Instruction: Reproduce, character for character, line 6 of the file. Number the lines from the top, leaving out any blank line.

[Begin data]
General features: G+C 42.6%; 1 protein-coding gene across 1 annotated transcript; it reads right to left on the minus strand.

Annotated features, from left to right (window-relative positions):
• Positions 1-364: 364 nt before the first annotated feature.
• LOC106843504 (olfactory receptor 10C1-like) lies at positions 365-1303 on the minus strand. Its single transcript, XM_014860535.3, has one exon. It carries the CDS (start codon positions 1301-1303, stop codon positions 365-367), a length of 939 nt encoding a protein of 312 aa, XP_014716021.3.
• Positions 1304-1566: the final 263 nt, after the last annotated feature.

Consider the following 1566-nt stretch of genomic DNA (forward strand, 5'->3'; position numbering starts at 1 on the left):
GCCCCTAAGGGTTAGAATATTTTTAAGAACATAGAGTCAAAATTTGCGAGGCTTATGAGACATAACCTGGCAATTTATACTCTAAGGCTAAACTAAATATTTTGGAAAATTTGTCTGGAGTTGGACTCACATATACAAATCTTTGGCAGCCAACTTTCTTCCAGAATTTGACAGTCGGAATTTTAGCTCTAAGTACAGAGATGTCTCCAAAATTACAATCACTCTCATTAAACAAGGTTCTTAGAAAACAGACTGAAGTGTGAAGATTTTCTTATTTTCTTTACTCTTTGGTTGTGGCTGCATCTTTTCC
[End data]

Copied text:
Consider the following 1566-nt stretch of genomic DNA (forward strand, 5'->3'; position numbering starts at 1 on the left):